In 2005, Hurricane Wilma struck south Florida as a category 3 causing more than $25 billion in damage.

“Everything we’re hearing about the preliminary estimates that are credible coming out of Irma put [its costs] somewhere between Wilma and Andrew, maybe pushing it more towards Andrew,” Baker told lawmakers Friday. She cautioned that those are “very, very preliminary” numbers.

“It’s just to give you a feel for what we’re looking at in terms of expenditures,” she said.

This week, officials at two of the state’s high-profile property insurers – Florida Hurricane Catastrophe Fund and Citizens Property Insurance Corp. – said they anticipate using cash on hand to pay claims from Irma.

The FHCF and Citizens are both nonprofit self-supporting state agencies. However, most analysts tie Florida’s triple-A ratings to them due to their potential need for state support.

The FHCF, also known as the Cat Fund, provides low-cost reinsurance to private property insurance companies and Citizens directly covers residential losses caused by wind only. Both have “significant” financial resources on hand, Ben Watkins, director of Florida’s Division of Bond Finance, said Tuesday.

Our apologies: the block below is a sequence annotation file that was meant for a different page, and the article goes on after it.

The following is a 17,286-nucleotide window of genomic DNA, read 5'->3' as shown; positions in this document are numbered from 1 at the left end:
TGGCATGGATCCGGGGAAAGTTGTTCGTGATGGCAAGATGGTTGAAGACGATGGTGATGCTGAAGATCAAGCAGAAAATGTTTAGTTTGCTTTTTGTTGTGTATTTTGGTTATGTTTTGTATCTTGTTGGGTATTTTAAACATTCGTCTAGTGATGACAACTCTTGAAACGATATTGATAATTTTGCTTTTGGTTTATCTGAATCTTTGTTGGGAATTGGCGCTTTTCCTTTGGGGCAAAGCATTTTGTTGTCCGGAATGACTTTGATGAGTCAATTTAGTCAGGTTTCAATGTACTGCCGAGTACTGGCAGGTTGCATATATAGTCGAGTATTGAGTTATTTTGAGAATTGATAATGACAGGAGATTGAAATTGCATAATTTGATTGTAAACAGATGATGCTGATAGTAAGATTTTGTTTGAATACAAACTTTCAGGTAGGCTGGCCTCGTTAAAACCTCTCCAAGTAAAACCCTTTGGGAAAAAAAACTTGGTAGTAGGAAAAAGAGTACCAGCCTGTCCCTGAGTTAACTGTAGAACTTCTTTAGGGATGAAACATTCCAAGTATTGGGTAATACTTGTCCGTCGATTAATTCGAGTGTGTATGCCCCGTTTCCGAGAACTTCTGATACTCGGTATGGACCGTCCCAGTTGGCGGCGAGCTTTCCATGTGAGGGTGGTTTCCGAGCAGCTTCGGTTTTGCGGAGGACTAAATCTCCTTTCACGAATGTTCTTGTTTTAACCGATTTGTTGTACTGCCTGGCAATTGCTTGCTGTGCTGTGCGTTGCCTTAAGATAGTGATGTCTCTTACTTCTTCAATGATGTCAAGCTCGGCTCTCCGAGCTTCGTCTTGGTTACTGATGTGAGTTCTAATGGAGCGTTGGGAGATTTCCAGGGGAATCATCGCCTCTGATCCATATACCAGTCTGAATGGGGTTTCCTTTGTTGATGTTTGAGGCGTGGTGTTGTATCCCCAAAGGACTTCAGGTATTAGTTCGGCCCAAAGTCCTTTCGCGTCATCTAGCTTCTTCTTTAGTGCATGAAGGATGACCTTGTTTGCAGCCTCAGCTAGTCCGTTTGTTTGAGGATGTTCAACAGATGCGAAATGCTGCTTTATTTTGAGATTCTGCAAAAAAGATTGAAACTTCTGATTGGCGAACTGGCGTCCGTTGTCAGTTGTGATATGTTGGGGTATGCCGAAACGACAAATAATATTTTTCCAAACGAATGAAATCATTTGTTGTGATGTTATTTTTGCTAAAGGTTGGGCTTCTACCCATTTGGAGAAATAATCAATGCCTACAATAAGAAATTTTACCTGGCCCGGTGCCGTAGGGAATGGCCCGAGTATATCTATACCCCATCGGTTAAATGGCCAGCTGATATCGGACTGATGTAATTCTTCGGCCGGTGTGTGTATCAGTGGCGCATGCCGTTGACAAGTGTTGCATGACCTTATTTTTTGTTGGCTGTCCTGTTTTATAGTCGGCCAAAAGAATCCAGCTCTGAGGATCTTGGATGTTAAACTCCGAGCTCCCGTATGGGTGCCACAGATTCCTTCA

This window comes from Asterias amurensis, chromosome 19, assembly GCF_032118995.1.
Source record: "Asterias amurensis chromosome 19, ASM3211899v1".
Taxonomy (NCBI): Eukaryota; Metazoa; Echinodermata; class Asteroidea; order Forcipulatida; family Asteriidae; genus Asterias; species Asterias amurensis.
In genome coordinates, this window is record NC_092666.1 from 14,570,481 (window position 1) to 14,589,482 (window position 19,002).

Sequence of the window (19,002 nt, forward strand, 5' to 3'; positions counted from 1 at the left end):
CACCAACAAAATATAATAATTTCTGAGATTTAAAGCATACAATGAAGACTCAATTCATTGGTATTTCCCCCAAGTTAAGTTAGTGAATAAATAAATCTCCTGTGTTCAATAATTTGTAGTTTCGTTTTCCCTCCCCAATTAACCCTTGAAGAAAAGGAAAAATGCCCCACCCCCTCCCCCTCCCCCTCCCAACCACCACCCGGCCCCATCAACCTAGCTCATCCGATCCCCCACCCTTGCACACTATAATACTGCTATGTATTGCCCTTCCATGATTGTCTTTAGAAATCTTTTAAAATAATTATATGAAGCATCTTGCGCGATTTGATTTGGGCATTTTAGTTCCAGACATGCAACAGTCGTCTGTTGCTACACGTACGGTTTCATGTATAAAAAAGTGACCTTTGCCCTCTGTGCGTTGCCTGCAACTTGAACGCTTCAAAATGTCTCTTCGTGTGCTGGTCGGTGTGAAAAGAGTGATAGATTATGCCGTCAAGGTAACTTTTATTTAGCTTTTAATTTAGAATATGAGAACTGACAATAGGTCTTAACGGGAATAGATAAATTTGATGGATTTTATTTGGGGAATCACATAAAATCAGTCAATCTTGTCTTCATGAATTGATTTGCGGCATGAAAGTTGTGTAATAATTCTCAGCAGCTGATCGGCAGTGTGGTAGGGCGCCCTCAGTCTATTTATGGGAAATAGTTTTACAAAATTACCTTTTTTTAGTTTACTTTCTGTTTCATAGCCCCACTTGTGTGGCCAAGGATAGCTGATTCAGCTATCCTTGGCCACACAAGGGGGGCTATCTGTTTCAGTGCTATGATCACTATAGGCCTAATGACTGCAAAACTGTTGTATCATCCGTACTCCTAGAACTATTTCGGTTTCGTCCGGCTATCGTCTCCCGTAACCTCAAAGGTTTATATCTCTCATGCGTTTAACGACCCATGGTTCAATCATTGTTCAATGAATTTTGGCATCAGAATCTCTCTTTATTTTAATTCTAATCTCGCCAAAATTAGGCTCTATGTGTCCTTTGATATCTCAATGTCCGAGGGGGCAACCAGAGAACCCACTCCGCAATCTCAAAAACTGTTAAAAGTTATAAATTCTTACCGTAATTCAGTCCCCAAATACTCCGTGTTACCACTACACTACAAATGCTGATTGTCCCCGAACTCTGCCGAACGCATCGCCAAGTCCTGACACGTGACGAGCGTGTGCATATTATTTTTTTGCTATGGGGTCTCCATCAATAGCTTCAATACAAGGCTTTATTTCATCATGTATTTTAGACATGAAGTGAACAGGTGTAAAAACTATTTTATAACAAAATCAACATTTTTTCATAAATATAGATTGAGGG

“It’s really too early to tell if any bonding will be needed or not,” said Watkins, who is also a director of the State Board of Administration Finance Corp., which sells debt on behalf of the FHCF.

The Cat Fund’s cap on the amount of payments it can make by law is $17 billion. In the aggregate, participating insurers must absorb $7 billion in losses before the agency’s coverage kicks in. The Cat Fund has $14.9 billion in cash reserves, and an additional $2.7 billion of bond proceeds on hand to pay claims, Watkins said.

Citizens , the second-largest property insurer in Florida, now estimates that it will receive about 125,000 claims, most from South Florida and the Keys, spokesman Michael Peltier said Wednesday. The projected number of claims is based on modeling and past experience, he said, adding that it does not include a dollar estimate.

Peltier said Citizens expects to handle the costs with surplus revenue on hand, without the need to issue bonds.

“We’re fairly confident we’ve got the financial wherewithal for this, and a subsequent storm,” he said.

As of Monday, the Florida Office of Insurance Regulation reported that insurance companies across the state have received 372,281 claims so far covering $2.2 billion in insured losses. Those amounts are expected to rise.

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Revenue bonds Budgets Catastrophe insurance Ratings Florida Hurricane Catastrophe Finance Citizens Property Insurance Corp Florida